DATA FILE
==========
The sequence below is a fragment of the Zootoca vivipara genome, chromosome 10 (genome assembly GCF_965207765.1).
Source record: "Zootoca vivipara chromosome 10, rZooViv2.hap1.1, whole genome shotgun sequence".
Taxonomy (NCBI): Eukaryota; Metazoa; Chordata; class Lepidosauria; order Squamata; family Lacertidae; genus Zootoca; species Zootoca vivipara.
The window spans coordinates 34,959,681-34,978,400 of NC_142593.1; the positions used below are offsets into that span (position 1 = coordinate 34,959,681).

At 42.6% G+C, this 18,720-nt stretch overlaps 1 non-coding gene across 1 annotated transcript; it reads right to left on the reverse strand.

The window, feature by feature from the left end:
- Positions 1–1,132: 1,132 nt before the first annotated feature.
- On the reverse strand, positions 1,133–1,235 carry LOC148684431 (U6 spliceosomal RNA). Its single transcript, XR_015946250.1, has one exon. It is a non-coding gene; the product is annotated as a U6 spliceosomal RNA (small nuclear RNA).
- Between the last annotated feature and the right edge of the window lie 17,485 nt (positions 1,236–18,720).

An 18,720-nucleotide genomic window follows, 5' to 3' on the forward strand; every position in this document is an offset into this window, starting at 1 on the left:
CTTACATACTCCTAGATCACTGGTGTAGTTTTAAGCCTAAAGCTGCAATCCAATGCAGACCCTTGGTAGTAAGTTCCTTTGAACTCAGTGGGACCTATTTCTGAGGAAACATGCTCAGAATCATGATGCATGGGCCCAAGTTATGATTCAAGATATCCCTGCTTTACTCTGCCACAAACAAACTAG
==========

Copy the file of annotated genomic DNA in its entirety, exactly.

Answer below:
The sequence below is a fragment of the Zootoca vivipara genome, chromosome 10 (genome assembly GCF_965207765.1).
Source record: "Zootoca vivipara chromosome 10, rZooViv2.hap1.1, whole genome shotgun sequence".
Taxonomy (NCBI): Eukaryota; Metazoa; Chordata; class Lepidosauria; order Squamata; family Lacertidae; genus Zootoca; species Zootoca vivipara.
The window spans coordinates 34,959,681-34,978,400 of NC_142593.1; the positions used below are offsets into that span (position 1 = coordinate 34,959,681).

At 42.6% G+C, this 18,720-nt stretch overlaps 1 non-coding gene across 1 annotated transcript; it reads right to left on the reverse strand.

The window, feature by feature from the left end:
- Positions 1–1,132: 1,132 nt before the first annotated feature.
- On the reverse strand, positions 1,133–1,235 carry LOC148684431 (U6 spliceosomal RNA). Its single transcript, XR_015946250.1, has one exon. It is a non-coding gene; the product is annotated as a U6 spliceosomal RNA (small nuclear RNA).
- Between the last annotated feature and the right edge of the window lie 17,485 nt (positions 1,236–18,720).

An 18,720-nucleotide genomic window follows, 5' to 3' on the forward strand; every position in this document is an offset into this window, starting at 1 on the left:
CTTACATACTCCTAGATCACTGGTGTAGTTTTAAGCCTAAAGCTGCAATCCAATGCAGACCCTTGGTAGTAAGTTCCTTTGAACTCAGTGGGACCTATTTCTGAGGAAACATGCTCAGAATCATGATGCATGGGCCCAAGTTATGATTCAAGATATCCCTGCTTTACTCTGCCACAAACAAACTAG